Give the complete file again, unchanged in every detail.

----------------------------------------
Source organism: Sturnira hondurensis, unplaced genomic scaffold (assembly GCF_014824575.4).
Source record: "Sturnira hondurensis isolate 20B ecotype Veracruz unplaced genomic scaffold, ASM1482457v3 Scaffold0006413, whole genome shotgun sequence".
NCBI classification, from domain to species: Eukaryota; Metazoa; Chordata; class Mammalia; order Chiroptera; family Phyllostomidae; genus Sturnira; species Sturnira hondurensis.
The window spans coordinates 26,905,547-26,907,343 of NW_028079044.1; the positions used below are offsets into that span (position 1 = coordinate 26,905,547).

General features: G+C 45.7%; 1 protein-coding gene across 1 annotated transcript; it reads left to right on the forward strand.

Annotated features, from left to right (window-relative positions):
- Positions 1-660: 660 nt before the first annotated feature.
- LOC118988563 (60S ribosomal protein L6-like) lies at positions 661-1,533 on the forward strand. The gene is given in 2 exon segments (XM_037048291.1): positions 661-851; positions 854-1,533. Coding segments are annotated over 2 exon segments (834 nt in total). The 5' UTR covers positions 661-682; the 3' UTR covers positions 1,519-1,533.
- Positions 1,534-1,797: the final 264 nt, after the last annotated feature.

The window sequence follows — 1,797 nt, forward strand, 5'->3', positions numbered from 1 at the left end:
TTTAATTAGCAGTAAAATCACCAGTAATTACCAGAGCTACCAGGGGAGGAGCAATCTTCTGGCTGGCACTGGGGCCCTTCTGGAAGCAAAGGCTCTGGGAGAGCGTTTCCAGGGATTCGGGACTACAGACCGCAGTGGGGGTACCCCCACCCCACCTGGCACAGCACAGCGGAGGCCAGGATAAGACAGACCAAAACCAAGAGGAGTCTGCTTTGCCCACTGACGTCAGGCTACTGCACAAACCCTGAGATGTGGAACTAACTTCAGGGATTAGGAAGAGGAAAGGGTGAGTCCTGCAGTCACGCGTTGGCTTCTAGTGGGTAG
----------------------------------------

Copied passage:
Source organism: Sturnira hondurensis, unplaced genomic scaffold (assembly GCF_014824575.4).
Source record: "Sturnira hondurensis isolate 20B ecotype Veracruz unplaced genomic scaffold, ASM1482457v3 Scaffold0006413, whole genome shotgun sequence".
NCBI classification, from domain to species: Eukaryota; Metazoa; Chordata; class Mammalia; order Chiroptera; family Phyllostomidae; genus Sturnira; species Sturnira hondurensis.
The window spans coordinates 26,905,547-26,907,343 of NW_028079044.1; the positions used below are offsets into that span (position 1 = coordinate 26,905,547).

General features: G+C 45.7%; 1 protein-coding gene across 1 annotated transcript; it reads left to right on the forward strand.

Annotated features, from left to right (window-relative positions):
- Positions 1-660: 660 nt before the first annotated feature.
- LOC118988563 (60S ribosomal protein L6-like) lies at positions 661-1,533 on the forward strand. The gene is given in 2 exon segments (XM_037048291.1): positions 661-851; positions 854-1,533. Coding segments are annotated over 2 exon segments (834 nt in total). The 5' UTR covers positions 661-682; the 3' UTR covers positions 1,519-1,533.
- Positions 1,534-1,797: the final 264 nt, after the last annotated feature.

The window sequence follows — 1,797 nt, forward strand, 5'->3', positions numbered from 1 at the left end:
TTTAATTAGCAGTAAAATCACCAGTAATTACCAGAGCTACCAGGGGAGGAGCAATCTTCTGGCTGGCACTGGGGCCCTTCTGGAAGCAAAGGCTCTGGGAGAGCGTTTCCAGGGATTCGGGACTACAGACCGCAGTGGGGGTACCCCCACCCCACCTGGCACAGCACAGCGGAGGCCAGGATAAGACAGACCAAAACCAAGAGGAGTCTGCTTTGCCCACTGACGTCAGGCTACTGCACAAACCCTGAGATGTGGAACTAACTTCAGGGATTAGGAAGAGGAAAGGGTGAGTCCTGCAGTCACGCGTTGGCTTCTAGTGGGTAG